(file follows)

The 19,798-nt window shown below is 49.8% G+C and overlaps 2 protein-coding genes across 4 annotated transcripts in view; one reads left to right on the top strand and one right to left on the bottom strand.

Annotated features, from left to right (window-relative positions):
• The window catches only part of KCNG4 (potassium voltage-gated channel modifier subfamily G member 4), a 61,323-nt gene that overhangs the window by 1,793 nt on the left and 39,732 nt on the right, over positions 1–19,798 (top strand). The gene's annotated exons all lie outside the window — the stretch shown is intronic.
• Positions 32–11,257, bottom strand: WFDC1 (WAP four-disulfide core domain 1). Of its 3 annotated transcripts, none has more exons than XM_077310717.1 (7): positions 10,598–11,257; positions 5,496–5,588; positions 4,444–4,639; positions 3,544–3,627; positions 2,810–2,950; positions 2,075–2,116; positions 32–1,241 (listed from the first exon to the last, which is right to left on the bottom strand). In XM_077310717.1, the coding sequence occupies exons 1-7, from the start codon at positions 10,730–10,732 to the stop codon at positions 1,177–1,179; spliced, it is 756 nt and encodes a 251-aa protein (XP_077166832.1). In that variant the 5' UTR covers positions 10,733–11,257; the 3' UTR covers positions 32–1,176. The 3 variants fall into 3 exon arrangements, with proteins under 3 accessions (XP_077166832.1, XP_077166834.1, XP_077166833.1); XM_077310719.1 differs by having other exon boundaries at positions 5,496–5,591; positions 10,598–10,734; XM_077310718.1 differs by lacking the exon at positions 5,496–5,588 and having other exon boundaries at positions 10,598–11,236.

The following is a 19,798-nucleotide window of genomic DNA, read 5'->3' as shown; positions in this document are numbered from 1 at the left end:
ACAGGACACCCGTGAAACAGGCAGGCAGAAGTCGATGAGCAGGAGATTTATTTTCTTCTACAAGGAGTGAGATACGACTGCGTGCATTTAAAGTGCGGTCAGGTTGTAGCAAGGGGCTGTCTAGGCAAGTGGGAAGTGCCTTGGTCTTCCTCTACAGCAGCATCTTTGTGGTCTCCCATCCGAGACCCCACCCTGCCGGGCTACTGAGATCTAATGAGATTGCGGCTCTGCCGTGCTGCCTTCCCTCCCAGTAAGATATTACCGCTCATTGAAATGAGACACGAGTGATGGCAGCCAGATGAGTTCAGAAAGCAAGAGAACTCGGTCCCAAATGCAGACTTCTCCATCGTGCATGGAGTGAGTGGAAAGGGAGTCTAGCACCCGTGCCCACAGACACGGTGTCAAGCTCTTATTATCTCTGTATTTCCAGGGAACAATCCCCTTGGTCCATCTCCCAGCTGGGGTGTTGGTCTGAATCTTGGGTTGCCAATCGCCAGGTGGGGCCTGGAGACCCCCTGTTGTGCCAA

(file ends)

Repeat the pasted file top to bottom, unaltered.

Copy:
The 19,798-nt window shown below is 49.8% G+C and overlaps 2 protein-coding genes across 4 annotated transcripts in view; one reads left to right on the top strand and one right to left on the bottom strand.

Annotated features, from left to right (window-relative positions):
• The window catches only part of KCNG4 (potassium voltage-gated channel modifier subfamily G member 4), a 61,323-nt gene that overhangs the window by 1,793 nt on the left and 39,732 nt on the right, over positions 1–19,798 (top strand). The gene's annotated exons all lie outside the window — the stretch shown is intronic.
• Positions 32–11,257, bottom strand: WFDC1 (WAP four-disulfide core domain 1). Of its 3 annotated transcripts, none has more exons than XM_077310717.1 (7): positions 10,598–11,257; positions 5,496–5,588; positions 4,444–4,639; positions 3,544–3,627; positions 2,810–2,950; positions 2,075–2,116; positions 32–1,241 (listed from the first exon to the last, which is right to left on the bottom strand). In XM_077310717.1, the coding sequence occupies exons 1-7, from the start codon at positions 10,730–10,732 to the stop codon at positions 1,177–1,179; spliced, it is 756 nt and encodes a 251-aa protein (XP_077166832.1). In that variant the 5' UTR covers positions 10,733–11,257; the 3' UTR covers positions 32–1,176. The 3 variants fall into 3 exon arrangements, with proteins under 3 accessions (XP_077166832.1, XP_077166834.1, XP_077166833.1); XM_077310719.1 differs by having other exon boundaries at positions 5,496–5,591; positions 10,598–10,734; XM_077310718.1 differs by lacking the exon at positions 5,496–5,588 and having other exon boundaries at positions 10,598–11,236.

The following is a 19,798-nucleotide window of genomic DNA, read 5'->3' as shown; positions in this document are numbered from 1 at the left end:
ACAGGACACCCGTGAAACAGGCAGGCAGAAGTCGATGAGCAGGAGATTTATTTTCTTCTACAAGGAGTGAGATACGACTGCGTGCATTTAAAGTGCGGTCAGGTTGTAGCAAGGGGCTGTCTAGGCAAGTGGGAAGTGCCTTGGTCTTCCTCTACAGCAGCATCTTTGTGGTCTCCCATCCGAGACCCCACCCTGCCGGGCTACTGAGATCTAATGAGATTGCGGCTCTGCCGTGCTGCCTTCCCTCCCAGTAAGATATTACCGCTCATTGAAATGAGACACGAGTGATGGCAGCCAGATGAGTTCAGAAAGCAAGAGAACTCGGTCCCAAATGCAGACTTCTCCATCGTGCATGGAGTGAGTGGAAAGGGAGTCTAGCACCCGTGCCCACAGACACGGTGTCAAGCTCTTATTATCTCTGTATTTCCAGGGAACAATCCCCTTGGTCCATCTCCCAGCTGGGGTGTTGGTCTGAATCTTGGGTTGCCAATCGCCAGGTGGGGCCTGGAGACCCCCTGTTGTGCCAA